You are here

Family

By: Cassandra Stout

The holidays strike fear into many hearts, especially those of us with mental illness. But they don't have to. People with mental health conditions, including bipolar disorder, can thrive during the holiday season.Don't Neglect Basic Self-CareYou won't be able to enjoy the season if you neglect basic self-care. This applies to whatever episode you...
Share

By: Cassandra Stout

As a parent with bipolar disorder, you might worry about the effects of your unchecked mental illness on your loved ones, especially your children. The devastating mood swings of bipolar disorder can cause instability for your kids. One example, a 2014 study, showed teenaged children of parents with bipolar disorder are more susceptible to risky...
Share

By: Courtney Davey, MA, LMFT

The holidays are a wonderful time: family, friends, feelings of good will etc. However, these additions to your schedule also can create high levels of stress. Holiday movies are notorious for making gags out of the difficulties with family as it concentrates on our interactions with them. As we go through the holiday season, living with Bipolar...
Share

By Allison Clemmons Hatch

One of the most difficult seasons for many is upon us. Those of us who celebrate Christmas, not just those of us who grapple with the symptoms of bipolar disorder, have a tough time maintaining any sort of cheerful disposition, for a never-ending list of reasons. For those of us who do experience the ups and downs of bipolar disorder know all too...
Share

Wife, Mother, And Survivor

November 16, 2018

By: Tosha Maaks

I am a lucky suicide survivor. In 2008 I tried to end my life after a hard day at my job. I came home, and I said good-bye to my children, and I climbed into bed to snuggle with my middle child and say my good-byes to him. My husband knew something didn’t seem right and knew how my state of mind had been in the previous days. He asked me what I...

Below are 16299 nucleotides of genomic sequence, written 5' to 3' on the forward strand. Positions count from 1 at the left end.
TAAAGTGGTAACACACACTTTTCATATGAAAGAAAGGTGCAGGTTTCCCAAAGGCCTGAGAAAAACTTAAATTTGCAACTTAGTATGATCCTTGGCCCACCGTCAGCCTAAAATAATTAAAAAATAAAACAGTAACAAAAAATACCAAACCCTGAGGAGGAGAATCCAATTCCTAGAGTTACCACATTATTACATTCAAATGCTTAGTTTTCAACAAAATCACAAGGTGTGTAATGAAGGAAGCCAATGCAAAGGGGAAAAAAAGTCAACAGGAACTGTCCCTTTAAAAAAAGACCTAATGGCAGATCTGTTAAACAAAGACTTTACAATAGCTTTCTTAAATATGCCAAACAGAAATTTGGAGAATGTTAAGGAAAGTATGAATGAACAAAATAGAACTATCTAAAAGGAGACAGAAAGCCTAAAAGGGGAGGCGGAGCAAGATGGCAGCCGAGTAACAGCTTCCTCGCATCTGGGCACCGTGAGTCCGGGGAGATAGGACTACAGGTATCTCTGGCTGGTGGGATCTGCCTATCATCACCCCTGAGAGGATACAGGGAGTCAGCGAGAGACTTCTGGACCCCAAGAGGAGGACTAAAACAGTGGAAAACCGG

Share
Tags:

By: Ryan Heffernan

Dear Dad,Can you hear me? You don’t have to answer that. I can feel your spirit every day, moving as a battlefield wraith through my wartorn life. Sometimes you’re my blooming, purple Jacaranda tree, sometimes you’re a star constellation gently moving over me on my broken renter deck, and sometimes you’re the condensation on my wine glass.Bad, or...
Share

It Took a Village

August 28, 2018

By: Liz Wilson

Dear Supporter; You are the Mother who answered little Liz’s incessant questions when my curiosity exhausted everyone else. You listened to me and that made me feel important and validated. Gave me a thirst for knowledge that remains insatiable to this day. Thank you for giving me a foundation to launch from. You are the teacher at...
Share
Tags:

Anonymous

I’ve always told myself that I would never submit anything anonymously. I guess the vain part of me wanted the glory. It wasn’t until I considered telling this part of my story that I felt I couldn’t truly be me. That’s not to say that I’m ashamed of what I’ve been through. I’m trying hard to work past that feeling, and this is step one.I didn’t...
Share

A Hug and a Whisper

July 16, 2018

By: Laura Sanscartier

In the battle against Bipolar Disorder, one often feels alone. This is nothing new. The disease is such that we are left feeling powerless. No one will ever feel the way that we feel, will never know the highs and lows, will never know the agony of suicidal ideation when things get so bad it seems there is no other way out. I have felt this way...
Share

By: Tosha Maaks

I am what I consider a true manic these days. For me, I teeter more towards mania than depression more often than I use too. It is still a constant balancing act and I still have rough days where I have depression. However, it is not the suicidal depression that once accompanied my bipolar disorder and that is thanks to medication.At one point...
Share
Tags:

By: Carissa Martos

When multiple diagnoses exist in the same person, and impact each other, they are known as co-morbid conditions. My bipolar diagnosis came when I was 19, but I'd struggled with the cycles of manic function and depressed inability since puberty.  My PTSD diagnosis wasn't made until I was in my 30s, and I’ve never been able to pin down whether...
Share

By: Tosha Maaks

When my father became sick about three years ago, I started to wake up almost nightly with night terrors. I would begin to cry and scream in my sleep to the point that my husband would wake up from a sound sleep and hold me as I tried to regain my composure and find a way to go back to sleep. Most of the time I wouldn’t be able to go back to sleep...
Share
Tags:

Pages